First, a defence of the past, of “traditional identity,” against what Mr. Putin has called “the excesses of political correctness,” the answer to which is a strong man who will stand up against liberals, feminists, environmentalists, gays and Muslims.

Second, the creation of troubles on the frontiers and borders of the country, and among its alliances and partners, cast as threats to the national identity that can only be “solved” by the leader. The United States had no significant problems at its southern border until Mr. Trump’s actions created them; likewise with Russia’s troubles on its Ukrainian and Georgian borders. “They are constantly trying to sweep us into a corner,” Mr. Putin says of the democratic world. “They’re laughing at us,” Mr. Trump keeps saying, as the two savage their most important alliances and wall their countries off – all for an image of “strength” and personal gain.

Story continues below advertisement

Third, the creation of an authoritarian, explicitly anti-Western bloc. Russia was ready to join NATO and have free trade with the European Union up to about 2004, when Mr. Putin saw an advantage in moving the opposite, “Eurasian” direction. The United States was enjoying the most successful era of multilateralism and international co-operation it had seen, up to the end of 2016. Mr. Trump has been consistent in savaging democratic allies in Europe and the Americas, and broaching no criticism of autocrats and demagogues.

In other words, his meeting with Mr. Putin, whatever comes of it, will be an extension of this common ideology – the event itself, and its circumstances, are pure Trumpism-Putinism.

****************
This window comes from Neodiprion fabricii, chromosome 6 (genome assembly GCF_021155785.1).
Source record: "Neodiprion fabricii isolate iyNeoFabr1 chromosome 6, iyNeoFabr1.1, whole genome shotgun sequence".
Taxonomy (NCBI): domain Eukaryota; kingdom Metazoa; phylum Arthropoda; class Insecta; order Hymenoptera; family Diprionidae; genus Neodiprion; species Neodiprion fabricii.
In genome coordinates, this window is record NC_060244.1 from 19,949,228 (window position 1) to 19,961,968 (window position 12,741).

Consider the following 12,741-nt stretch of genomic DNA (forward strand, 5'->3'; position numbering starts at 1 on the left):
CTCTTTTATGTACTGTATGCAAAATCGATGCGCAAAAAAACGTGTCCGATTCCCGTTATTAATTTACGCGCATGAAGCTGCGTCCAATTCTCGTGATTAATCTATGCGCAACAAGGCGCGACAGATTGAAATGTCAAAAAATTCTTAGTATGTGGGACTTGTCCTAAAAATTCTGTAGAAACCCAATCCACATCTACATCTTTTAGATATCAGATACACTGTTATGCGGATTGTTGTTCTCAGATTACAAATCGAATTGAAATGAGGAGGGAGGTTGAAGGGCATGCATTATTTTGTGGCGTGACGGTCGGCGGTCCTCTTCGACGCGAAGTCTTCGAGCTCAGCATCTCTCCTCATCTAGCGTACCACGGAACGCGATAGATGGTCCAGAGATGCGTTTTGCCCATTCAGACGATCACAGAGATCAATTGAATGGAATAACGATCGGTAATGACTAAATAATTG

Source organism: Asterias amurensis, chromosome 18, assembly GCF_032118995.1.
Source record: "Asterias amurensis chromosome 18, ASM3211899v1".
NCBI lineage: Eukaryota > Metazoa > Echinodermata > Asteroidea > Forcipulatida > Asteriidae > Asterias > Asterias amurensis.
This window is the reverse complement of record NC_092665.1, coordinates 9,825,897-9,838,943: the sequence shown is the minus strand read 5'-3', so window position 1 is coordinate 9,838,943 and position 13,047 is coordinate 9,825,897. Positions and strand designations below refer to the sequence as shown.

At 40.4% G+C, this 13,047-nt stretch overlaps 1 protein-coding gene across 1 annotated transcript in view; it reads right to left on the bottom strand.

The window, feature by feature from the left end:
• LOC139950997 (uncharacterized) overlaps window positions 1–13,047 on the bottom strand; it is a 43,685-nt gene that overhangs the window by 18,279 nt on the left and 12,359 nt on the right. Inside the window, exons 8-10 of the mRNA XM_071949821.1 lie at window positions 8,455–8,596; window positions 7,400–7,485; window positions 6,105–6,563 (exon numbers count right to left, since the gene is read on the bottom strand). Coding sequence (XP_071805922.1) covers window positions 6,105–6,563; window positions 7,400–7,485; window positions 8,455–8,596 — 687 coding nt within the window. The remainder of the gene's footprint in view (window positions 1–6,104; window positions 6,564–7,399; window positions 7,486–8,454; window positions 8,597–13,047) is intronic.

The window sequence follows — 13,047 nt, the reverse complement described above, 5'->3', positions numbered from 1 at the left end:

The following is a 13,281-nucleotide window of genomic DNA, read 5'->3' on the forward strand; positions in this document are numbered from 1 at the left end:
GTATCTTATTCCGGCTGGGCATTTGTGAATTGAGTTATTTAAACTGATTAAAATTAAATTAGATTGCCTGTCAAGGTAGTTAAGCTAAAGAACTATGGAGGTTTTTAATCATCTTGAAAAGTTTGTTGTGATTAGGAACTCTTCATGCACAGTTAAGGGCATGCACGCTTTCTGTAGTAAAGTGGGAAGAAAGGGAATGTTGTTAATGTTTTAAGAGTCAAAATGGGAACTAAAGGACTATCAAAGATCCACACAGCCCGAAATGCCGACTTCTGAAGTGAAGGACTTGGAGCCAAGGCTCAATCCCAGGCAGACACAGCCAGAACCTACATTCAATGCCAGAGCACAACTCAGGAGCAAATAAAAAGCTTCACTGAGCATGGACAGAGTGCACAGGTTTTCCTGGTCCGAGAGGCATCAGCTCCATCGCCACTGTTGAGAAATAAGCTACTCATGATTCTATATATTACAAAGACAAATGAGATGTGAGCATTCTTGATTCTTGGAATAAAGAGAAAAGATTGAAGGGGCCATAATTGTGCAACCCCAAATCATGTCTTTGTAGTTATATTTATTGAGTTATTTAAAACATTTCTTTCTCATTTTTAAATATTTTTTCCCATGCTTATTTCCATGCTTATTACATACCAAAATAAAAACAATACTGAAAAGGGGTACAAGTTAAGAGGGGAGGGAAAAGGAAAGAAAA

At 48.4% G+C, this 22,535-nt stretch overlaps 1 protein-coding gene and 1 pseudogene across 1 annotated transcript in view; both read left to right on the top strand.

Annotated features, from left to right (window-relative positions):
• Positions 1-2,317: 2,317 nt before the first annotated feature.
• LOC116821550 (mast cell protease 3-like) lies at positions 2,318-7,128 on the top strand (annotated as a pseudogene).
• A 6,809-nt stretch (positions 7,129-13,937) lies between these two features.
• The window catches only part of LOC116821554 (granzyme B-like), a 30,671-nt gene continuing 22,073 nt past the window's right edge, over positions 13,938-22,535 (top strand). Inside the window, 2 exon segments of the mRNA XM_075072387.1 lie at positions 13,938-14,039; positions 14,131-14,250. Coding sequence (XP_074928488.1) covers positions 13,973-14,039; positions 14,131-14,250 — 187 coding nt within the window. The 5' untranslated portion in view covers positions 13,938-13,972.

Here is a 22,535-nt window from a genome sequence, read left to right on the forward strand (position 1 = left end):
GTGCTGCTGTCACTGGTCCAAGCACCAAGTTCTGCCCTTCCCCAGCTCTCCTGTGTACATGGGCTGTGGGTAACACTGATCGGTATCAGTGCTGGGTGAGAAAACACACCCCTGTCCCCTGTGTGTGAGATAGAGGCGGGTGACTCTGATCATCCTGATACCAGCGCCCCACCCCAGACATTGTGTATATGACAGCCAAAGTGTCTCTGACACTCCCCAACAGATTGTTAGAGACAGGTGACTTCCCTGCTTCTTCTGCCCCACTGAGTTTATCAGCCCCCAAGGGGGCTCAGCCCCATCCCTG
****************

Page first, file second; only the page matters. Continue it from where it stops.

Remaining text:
Report an error Editorial code of conduct
Comments

Welcome to The Globe and Mail’s comment community. This is a space where subscribers can engage with each other and Globe staff. Non-subscribers can read and sort comments but will not be able to engage with them in any way. Click here to subscribe.

If you would like to write a letter to the editor, please forward it to letters@globeandmail.com. Readers can also interact with The Globe on Facebook and Twitter .

Welcome to The Globe and Mail’s comment community. This is a space where subscribers can engage with each other and Globe staff. Non-subscribers can read and sort comments but will not be able to engage with them in any way. Click here to subscribe.

If you would like to write a letter to the editor, please forward it to letters@globeandmail.com. Readers can also interact with The Globe on Facebook and Twitter .

Welcome to The Globe and Mail’s comment community. This is a space where subscribers can engage with each other and Globe staff.

We aim to create a safe and valuable space for discussion and debate. That means:

  • All comments will be reviewed by one or more moderators before being posted to the site. This should only take a few moments.
  • Treat others as you wish to be treated
  • Criticize ideas, not people
  • Stay on topic
  • Avoid the use of toxic and offensive language
  • Flag bad behaviour

Comments that violate our community guidelines will be removed. Commenters who repeatedly violate community guidelines may be suspended, causing them to temporarily lose their ability to engage with comments.

Read our community guidelines here

Discussion loading ...

Due to technical reasons, we have temporarily removed commenting from our articles. We hope to have this fixed soon. Thank you for your patience. If you are looking to give feedback on our new site, please send it along to feedback@globeandmail.com. If you want to write a letter to the editor, please forward to letters@globeandmail.com.
Cannabis pro newsletter